Daily Appeal, April 6, 1869, Page 3.
First Water.- The constructors of the Sweeney Water Works were engaged yesterday in cutting a drain from Koppel & Platt's corner over to Doc Benton's stable, and along in the afternoon the boss plumber, Davis tapped the "main" and the first water gushed forth to the eyes of an admiring world. Benton and Sweeney went off and "chucked" on the strength of it.
Daily Appeal, May 25, 1869, Page 3.
Water Supply Temporarily Shut Off.- General Sweeney desires us to state that the Carson City water-works will be shut off from 7 until 9 a.m. to-day. Certain extensions to be made, we believe.
Daily Appeal, March 27, 1870, Page 3.
A verdict for the defendant was given by the jury, yesterday, in the District Court, in the case of Hawthorne vs. Sweeney.
Daily Appeal, June 22, 1870, Page 3.
In the Second Judicial District Court, Hon. S. H. Wright, Judge, June 20th, in the case of Robert Woodburn (E. D. Sweeney) vs. W. A. Hawthorne, the motion of defendant to compel satisfaction of the judgment pro tanto, was argued and submitted.
D. Sweeney, Appellant, v. William A. Hawthorne, Respondent, 6
Nev. 129, July 1870, Supreme Court of Nevada.
Sheriff's sale of Cold Spring Water Works.
Daily State Register (Carson City, Nevada), May 26, 1871, Page
Water. Notice is hereby given, that I own and have a deed for all the right, title and interest of Wm. A. Hawthorne in and to the Cold Spring Water Works, in Carson City, Nevada, and I forbid the further payment for water rents, for said Water Works, to the said Hawthorne or any person acting for him. E. D. Sweeney.
Daily State Register, July 27, 1871, Page 3.
Receiver Appointed.- In the water suit of Hawthorne & Stevens vs. Sweeney, recently commenced in the District Court, Senator Israel Crawford has been appointed receiver by the Court.
Daily Appeal, October 07, 1873, Page 2.
Notice of Equalization. C. P. Stevens, ˝ int. in Water Works, $259.00
1874 "Rice & Helm's Carson Water Works," Territorial Enterprise (Virginia City, Nevada), November 11, 1874, Page 2.
Daily Appeal, July 21, 1875, Page 3.
The Water Question. Competition between water works of Mr. E. D. Sweeney and Messrs. Rice & Helm.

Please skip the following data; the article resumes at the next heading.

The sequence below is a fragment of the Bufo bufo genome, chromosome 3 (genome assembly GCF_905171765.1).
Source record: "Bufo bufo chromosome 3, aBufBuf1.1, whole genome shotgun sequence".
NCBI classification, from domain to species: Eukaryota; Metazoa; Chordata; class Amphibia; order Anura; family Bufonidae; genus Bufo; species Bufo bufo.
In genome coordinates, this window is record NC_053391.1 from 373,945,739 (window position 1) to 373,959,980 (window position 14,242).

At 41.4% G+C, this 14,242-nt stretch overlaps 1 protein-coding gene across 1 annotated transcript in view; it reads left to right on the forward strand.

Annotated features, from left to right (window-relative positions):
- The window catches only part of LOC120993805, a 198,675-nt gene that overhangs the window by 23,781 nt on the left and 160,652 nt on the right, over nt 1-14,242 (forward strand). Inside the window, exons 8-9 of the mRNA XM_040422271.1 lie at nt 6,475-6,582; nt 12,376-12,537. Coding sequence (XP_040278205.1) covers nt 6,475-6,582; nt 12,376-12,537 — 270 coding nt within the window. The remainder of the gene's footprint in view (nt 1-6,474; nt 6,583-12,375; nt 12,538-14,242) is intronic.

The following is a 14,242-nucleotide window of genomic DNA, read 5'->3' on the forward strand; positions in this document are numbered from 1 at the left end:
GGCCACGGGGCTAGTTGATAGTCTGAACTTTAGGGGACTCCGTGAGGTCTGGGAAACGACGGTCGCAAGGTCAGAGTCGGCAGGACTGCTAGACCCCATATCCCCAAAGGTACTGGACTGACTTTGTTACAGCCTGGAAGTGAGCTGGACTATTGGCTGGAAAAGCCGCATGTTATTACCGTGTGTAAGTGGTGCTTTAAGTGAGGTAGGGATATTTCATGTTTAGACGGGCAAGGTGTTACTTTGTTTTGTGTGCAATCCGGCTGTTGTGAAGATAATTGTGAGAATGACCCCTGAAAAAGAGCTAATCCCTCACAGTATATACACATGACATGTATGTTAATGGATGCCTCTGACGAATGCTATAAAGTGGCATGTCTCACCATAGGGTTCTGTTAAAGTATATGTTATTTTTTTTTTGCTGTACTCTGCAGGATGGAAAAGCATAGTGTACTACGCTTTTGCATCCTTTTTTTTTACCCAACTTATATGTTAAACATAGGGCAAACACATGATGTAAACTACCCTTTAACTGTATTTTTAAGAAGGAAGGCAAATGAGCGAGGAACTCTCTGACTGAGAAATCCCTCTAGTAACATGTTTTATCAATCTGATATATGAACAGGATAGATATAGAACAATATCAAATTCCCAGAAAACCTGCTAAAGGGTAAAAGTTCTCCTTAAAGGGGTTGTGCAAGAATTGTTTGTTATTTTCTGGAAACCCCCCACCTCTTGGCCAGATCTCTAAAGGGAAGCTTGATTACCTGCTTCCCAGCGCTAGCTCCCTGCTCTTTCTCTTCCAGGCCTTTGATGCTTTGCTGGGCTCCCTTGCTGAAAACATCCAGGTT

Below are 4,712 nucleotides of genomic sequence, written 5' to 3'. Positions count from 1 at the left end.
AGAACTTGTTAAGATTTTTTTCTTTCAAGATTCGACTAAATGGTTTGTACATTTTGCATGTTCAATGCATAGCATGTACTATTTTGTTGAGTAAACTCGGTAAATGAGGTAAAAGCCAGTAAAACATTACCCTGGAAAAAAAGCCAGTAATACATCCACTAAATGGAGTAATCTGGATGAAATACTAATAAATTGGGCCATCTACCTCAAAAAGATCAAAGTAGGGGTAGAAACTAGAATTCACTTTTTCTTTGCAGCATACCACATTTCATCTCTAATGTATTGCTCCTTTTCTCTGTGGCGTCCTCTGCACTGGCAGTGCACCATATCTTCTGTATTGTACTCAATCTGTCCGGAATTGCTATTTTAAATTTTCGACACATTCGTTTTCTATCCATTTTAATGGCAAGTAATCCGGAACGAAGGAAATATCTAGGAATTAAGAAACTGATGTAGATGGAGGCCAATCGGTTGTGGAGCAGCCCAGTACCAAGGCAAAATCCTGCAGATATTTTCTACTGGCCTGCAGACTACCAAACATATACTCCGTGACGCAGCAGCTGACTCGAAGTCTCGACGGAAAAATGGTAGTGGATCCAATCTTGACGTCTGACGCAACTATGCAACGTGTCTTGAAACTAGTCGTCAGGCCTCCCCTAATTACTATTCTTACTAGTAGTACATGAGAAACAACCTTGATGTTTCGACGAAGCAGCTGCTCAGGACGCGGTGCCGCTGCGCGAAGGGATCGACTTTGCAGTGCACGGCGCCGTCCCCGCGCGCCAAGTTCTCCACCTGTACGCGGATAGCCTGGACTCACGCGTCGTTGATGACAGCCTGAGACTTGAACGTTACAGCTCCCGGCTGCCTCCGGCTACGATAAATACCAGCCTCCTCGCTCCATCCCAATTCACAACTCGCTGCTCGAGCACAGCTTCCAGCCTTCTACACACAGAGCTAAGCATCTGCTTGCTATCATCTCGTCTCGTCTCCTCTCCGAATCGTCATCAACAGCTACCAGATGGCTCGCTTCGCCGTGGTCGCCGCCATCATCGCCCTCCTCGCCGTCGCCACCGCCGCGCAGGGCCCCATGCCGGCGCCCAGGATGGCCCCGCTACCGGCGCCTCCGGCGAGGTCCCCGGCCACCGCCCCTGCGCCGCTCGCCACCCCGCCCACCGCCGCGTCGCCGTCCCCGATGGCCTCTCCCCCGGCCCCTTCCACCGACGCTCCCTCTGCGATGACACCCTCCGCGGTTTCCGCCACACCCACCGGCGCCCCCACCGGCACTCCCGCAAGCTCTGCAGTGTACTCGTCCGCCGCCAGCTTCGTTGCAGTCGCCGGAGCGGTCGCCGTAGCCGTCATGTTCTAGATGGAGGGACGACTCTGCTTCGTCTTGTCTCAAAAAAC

Daily Appeal, October 2, 1875, Page 2.
Our Fire Department and the Water Supply.
F. Thorn, Respondent, v. E. D. Sweeney et al., 12 Nev. 251,
July, 1877, Supreme Court of Nevada.
Page 254: The defendant, M. Rinckel, avers that he is the owner of the Carson water works.
1877 Henry F. Rice, born in 1818, died November 27, 1877. | Second superintendent of Carson City Mint. |
1877 "Death of Henry F. Rice," Territorial Enterprise (Virginia City, Nevada), November 29, 1877, Page 2.
1879 Matthias "Matt" Rinckel, born 1833 in Germany; died October 6, 1879 in Carson City. Bought Edward Sweeney's water works sometime around 1878.
of Nevada, edited by Myron Angel, published by Thompson and
Page 555: The Carson City Water Company, for the purpose of supplying the citizens with water for domestic and other purposes, was organized on the twenty-ninth of February, 1860, and the following officers were elected: Wellington Stewart, President; Thos. J. Moore, Superintendent; John Leach, Secretary; and Wm. DeKay, Treasurer.
Advertisement in Territorial Enterprise: Ed. Sweeney, water-works.
City," from Manual of American
Water Works, Volume 1.
Daily Independent, February 6, 1889, Page 3.
A Norwegian wood chopper near Carson City, Nov., mado uu ingenious uso of an accident. He discovered a ioak in one ef the mains of tho water company, where a jet was forcod out under enormous pressure. After experimenting ho found tblt this would cut wood equal to a flue saw, so bo sot to work and now makes handsome brackets of choice woods which find a ready sale.
1890 "Carson City," from Manual of American Water Works, Volume 2.
1891 "Carson City," from Manual of American Water Works, Volume 3.
Record-Union (Sacramento, California), June 19, 1893, Page 3.
Died. Stevens - in Los Angeles, June 17th, Calvin P. Stevens, a native of New Hampshire, aged 87 years. [Stevens' occupation was carpenter in the 1870 census.]
J. Edwards and J. M. Wright, Executors of the Estate of S. C. Wright,
Deceased, Appellants, v. The Carson Water Company, a Corporation,
Respondent, 21 Nev. 469, October 1893, Supreme Court of
Page 474: Some time prior to the incorporation of the Carson Water Company, Alfred Helm and Henry F. Rice purchased the land upon which the company’s reservoir is constructed and the water right connected therewith, from W. P. Warren, and gave their promissory note in payment therefor in the sum of two thousand dollars. On the 29th day of December, 1874, the company was incorporated and has been in existence ever since.